UN Security Council convoy drives through the streets of Mopti, Northern Mali.

Mali Attacks–What We Know So Far

Gunmen stormed an upscale hotel in Bamako, Mali today, apparently killing several people and taking hostages. The situation is still fluid, but here is what we know.

The Target

The Radisson Blu hotel is the kind of upscale hotel that is familiar in many African capitols. A fancy, high-end hotel that serves as a meeting place for government officials, foreign diplomats, business travelers and flight crews.  The attackers knew that this would be a place where many foreigners would be staying. A siege of the Radisson Blu could inflict mass fear around the world, just one week after the Paris attacks. American, French, Chinese and Indian nationals were all reported to be staying at this hotel.

The Political Context

Mali, which was one of the more stable democracies in West Africa, succumbed to political violence and a coup in 2012. In the midst of this coup, a separatist group in Mali’s far north expanded its rebellion against the government in Bamako. This group, the Tuaregs, sought a degree of political independence from the state. And in the midst of the Tuareg rebellion, a radical jihadi movement emerged and quickly overpowered both the Tuareg rebels and government forces. The jihadi movement gained steam, taking over towns like Timbuktu in the north. As they threatened to advance on Bamako, French special forces intervened and repelled the assault.

To support the French intervention, the Security Council authorized a 10,000 strong peacekeeping mission to help fill the security void left on the ground as the jihadi’s melted away. This peacekeeping mission has the dual job of both helping fill the security vacuum and also guaranteeing a fragile peace agreement between the Tuaregs and the government.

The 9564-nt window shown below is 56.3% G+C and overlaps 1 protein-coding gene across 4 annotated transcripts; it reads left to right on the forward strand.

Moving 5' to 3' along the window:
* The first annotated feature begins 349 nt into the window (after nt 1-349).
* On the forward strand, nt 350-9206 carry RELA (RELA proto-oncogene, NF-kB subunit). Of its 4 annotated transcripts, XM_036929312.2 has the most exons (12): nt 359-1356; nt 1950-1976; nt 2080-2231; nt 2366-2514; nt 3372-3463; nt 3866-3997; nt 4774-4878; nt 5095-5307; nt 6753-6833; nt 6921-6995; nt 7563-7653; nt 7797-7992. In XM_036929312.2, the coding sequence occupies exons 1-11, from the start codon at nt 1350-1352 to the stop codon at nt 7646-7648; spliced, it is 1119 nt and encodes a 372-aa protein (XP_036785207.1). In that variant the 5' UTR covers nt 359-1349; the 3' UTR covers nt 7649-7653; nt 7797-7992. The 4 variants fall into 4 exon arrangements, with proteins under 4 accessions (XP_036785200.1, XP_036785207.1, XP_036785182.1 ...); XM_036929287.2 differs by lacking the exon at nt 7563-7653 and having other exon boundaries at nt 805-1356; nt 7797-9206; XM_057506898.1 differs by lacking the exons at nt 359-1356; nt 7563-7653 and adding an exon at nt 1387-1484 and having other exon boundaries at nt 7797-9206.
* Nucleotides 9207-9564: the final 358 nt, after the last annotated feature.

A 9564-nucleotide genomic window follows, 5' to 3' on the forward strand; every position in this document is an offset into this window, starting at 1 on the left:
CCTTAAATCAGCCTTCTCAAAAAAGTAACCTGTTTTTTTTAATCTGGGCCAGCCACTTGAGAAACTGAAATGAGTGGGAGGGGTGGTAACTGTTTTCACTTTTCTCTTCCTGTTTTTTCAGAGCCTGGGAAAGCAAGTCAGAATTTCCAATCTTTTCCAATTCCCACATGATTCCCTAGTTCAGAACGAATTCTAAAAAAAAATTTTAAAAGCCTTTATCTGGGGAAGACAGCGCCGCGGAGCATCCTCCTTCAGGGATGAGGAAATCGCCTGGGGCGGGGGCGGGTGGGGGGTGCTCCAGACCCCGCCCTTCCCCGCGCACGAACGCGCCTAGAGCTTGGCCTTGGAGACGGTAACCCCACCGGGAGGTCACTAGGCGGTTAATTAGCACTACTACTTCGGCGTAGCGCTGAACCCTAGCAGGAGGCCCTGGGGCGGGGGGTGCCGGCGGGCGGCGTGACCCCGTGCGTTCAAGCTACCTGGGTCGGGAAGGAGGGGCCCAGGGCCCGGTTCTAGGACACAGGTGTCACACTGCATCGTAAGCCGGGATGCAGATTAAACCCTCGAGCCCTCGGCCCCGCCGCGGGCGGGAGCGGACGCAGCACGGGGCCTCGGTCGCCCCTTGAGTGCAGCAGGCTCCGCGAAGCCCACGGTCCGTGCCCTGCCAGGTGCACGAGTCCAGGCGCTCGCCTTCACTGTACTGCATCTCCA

The jihadis, though defeated on the battlefield, have regularly attacked UN troops in the north. The peacekeeping mission is the deadliest in the world; 56 blue helmets have been killed in action. UN troops have regularly been the target of suicide attacks. Still, the UN blue helmets and foreign intervention did give the main rebel group and the government the political space they needed to enter a meaningful dialogue. This resulted in a peace deal this summer.

Throughout it all, however, the jihadist groups have acted as spoilers to the peace process, launching attacks against the UN and against soft targets like hotels and businesses. This latest attack is most likely committed by these jihadis in an attempt to unravel this deal, terrorize the international community, and create the conditions in which civil war returns to Mali’s north–a context in which these jihadi group had previously thrived.